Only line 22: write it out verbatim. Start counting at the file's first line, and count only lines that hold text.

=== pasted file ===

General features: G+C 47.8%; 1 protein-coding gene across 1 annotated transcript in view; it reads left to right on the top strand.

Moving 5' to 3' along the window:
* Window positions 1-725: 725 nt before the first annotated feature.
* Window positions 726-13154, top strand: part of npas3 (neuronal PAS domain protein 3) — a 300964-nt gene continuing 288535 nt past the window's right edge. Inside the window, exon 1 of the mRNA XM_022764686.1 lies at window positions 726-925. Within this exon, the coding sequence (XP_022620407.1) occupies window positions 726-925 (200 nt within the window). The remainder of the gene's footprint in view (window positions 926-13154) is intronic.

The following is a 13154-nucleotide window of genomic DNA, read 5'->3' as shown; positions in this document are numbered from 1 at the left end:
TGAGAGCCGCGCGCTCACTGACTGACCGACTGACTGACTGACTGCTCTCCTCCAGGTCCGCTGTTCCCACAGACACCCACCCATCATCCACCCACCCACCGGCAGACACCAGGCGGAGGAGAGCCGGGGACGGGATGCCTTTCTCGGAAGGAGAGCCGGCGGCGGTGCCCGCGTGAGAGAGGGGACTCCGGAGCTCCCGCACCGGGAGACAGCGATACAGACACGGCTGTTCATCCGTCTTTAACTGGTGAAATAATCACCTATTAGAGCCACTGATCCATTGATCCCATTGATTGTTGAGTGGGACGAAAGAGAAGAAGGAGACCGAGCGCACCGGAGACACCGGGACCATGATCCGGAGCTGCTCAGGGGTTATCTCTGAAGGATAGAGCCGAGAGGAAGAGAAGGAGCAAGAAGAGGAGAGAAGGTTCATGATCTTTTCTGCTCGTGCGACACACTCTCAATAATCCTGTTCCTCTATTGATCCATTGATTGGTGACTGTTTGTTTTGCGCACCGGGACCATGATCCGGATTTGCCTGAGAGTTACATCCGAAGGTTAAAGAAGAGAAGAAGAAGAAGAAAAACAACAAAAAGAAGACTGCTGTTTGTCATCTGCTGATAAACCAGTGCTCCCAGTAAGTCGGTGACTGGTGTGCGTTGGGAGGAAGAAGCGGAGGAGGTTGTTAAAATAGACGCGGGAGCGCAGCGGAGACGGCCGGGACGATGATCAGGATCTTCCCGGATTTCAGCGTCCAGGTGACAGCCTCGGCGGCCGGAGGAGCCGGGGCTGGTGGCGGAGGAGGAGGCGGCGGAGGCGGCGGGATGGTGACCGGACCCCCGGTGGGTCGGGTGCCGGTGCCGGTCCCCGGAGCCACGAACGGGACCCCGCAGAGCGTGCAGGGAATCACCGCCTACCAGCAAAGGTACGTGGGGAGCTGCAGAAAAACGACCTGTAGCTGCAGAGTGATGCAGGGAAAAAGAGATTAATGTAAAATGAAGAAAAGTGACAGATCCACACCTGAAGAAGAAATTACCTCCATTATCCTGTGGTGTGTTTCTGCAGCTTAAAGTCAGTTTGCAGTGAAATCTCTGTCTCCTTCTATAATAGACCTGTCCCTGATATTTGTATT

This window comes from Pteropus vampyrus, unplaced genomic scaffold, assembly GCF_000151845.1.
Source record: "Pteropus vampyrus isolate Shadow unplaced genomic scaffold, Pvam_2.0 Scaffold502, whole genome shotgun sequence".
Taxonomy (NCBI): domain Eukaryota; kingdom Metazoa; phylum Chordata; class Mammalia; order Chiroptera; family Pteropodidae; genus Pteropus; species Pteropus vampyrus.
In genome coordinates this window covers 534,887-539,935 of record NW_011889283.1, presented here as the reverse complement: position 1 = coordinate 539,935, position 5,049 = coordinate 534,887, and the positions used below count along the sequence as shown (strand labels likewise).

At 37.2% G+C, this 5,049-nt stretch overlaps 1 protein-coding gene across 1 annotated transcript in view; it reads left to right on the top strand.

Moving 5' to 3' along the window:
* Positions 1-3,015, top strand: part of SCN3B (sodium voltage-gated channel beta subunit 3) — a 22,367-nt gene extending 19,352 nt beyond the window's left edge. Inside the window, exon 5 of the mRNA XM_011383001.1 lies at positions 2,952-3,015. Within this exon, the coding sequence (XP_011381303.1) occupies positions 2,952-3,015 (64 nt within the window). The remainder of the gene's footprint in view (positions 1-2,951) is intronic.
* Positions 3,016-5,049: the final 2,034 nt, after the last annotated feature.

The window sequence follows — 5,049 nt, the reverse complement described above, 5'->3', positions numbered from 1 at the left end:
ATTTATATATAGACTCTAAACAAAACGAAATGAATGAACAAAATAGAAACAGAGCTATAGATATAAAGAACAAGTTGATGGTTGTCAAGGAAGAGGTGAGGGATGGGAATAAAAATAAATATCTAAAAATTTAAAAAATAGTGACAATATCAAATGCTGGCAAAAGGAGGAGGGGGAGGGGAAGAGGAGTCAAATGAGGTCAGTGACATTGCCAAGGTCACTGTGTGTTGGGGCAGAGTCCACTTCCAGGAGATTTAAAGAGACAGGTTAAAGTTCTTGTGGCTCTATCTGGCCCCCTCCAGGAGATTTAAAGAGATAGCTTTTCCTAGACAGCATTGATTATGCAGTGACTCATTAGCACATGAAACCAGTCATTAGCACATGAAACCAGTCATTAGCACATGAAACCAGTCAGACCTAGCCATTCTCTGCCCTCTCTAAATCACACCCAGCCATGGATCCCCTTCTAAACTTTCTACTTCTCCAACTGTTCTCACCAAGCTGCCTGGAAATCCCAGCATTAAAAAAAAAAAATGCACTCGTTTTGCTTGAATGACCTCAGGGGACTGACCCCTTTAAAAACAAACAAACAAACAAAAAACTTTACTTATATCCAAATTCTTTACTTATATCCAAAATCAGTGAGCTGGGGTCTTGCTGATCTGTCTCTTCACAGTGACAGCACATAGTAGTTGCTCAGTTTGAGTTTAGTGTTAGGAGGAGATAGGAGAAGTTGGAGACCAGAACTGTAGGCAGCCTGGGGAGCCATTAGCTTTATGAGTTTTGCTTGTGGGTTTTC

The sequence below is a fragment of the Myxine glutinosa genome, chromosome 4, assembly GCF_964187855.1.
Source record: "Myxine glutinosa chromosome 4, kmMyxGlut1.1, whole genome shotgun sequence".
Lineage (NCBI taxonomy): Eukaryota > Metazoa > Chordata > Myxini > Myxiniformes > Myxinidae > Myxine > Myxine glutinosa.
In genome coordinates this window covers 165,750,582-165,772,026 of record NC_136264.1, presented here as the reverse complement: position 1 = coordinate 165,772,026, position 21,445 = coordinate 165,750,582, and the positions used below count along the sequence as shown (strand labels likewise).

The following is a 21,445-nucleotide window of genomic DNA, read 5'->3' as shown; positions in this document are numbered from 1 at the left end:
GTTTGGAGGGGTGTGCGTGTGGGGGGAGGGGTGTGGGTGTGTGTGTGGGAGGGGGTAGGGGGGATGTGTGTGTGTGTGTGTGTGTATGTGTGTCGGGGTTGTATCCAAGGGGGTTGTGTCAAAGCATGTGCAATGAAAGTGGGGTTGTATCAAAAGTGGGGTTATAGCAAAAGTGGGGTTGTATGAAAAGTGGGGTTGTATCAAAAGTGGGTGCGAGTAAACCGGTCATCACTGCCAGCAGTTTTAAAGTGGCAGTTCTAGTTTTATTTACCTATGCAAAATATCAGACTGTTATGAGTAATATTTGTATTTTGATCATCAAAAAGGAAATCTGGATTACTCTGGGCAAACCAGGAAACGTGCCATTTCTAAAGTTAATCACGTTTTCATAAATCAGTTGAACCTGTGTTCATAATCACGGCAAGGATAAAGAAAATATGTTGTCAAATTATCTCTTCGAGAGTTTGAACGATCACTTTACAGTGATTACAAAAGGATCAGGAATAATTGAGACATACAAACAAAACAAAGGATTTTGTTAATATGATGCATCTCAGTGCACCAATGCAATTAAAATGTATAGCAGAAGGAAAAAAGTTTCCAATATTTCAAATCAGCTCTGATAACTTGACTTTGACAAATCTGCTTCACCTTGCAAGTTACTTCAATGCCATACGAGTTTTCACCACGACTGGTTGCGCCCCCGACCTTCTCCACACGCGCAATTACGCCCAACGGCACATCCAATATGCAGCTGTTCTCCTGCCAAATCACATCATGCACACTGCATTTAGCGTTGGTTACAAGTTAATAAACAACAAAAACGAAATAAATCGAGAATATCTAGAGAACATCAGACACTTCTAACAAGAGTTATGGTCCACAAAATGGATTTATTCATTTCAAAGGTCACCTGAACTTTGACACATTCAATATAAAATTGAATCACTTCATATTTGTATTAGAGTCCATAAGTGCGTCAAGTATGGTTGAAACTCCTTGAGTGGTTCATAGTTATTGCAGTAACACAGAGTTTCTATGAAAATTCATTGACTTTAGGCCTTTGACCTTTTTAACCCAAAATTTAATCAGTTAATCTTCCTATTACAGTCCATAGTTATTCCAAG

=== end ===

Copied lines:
GTTTGGAGGGGTGTGCGTGTGGGGGGAGGGGTGTGGGTGTGTGTGTGGGAGGGGGTAGGGGGGATGTGTGTGTGTGTGTGTGTGTATGTGTGTCGGGGTTGTATCCAAGGGGGTTGTGTCAAAGCATGTGCAATGAAAGTGGGGTTGTATCAAAAGTGGGGTTATAGCAAAAGTGGGGTTGTATGAAAAGTGGGGTTGTATCAAAAGTGGGTGCGAGTAAACCGGTCATCACTGCCAGCAGTTTTAAAGTGGCAGTTCTAGTTTTATTTACCTATGCAAAATATCAGACTGTTATGAGTAATATTTGTATTTTGATCATCAAAAAGGAAATCTGGATTACTCTGGGCAAACCAGGAAACGTGCCATTTCTAAAGTTAATCACGTTTTCATAAATCAGTTGAACCTGTGTTCATAATCACGGCAAGGATAAAGAAAATATGTTGTCAAATTATCTCTTCGAGAGTTTGAACGATCACTTTACAGTGATTACAAAAGGATCAGGAATAATTGAGACATACAAACAAAACAAAGGATTTTGTTAATATGATGCATCTCAGTGCACCAATGCAATTAAAATGTATAGCAGAAGGAAAAAAGTTTCCAATATTTCAAATCAGCTCTGATAACTTGACTTTGACAAATCTGCTTCACCTTGCAAGTTACTTCAATGCCATACGAGTTTTCACCACGACTGGTTGCGCCCCCGACCTTCTCCACACGCGCAATTACGCCCAACGGCACATCCAATATGCAGCTGTTCTCCTGCCAAATCACATCATGCACACTGCATTTAGCGTTGGTTACAAGTTAATAAACAACAAAAACGAAATAAATCGAGAATATCTAGAGAACATCAGACACTTCTAACAAGAGTTATGGTCCACAAAATGGATTTATTCATTTCAAAGGTCACCTGAACTTTGACACATTCAATATAAAATTGAATCACTTCATATTTGTATTAGAGTCCATAAGTGCGTCAAGTATGGTTGAAACTCCTTGAGTGGTTCATAGTTATTGCAGTAACACAGAGTTTCTATGAAAATTCATTGACTTTAGGCCTTTGACCTTTTTAACCCAAAATTTAATCAGTTAATCTTCCTATTACAGTCCATAGTTATTCCAAG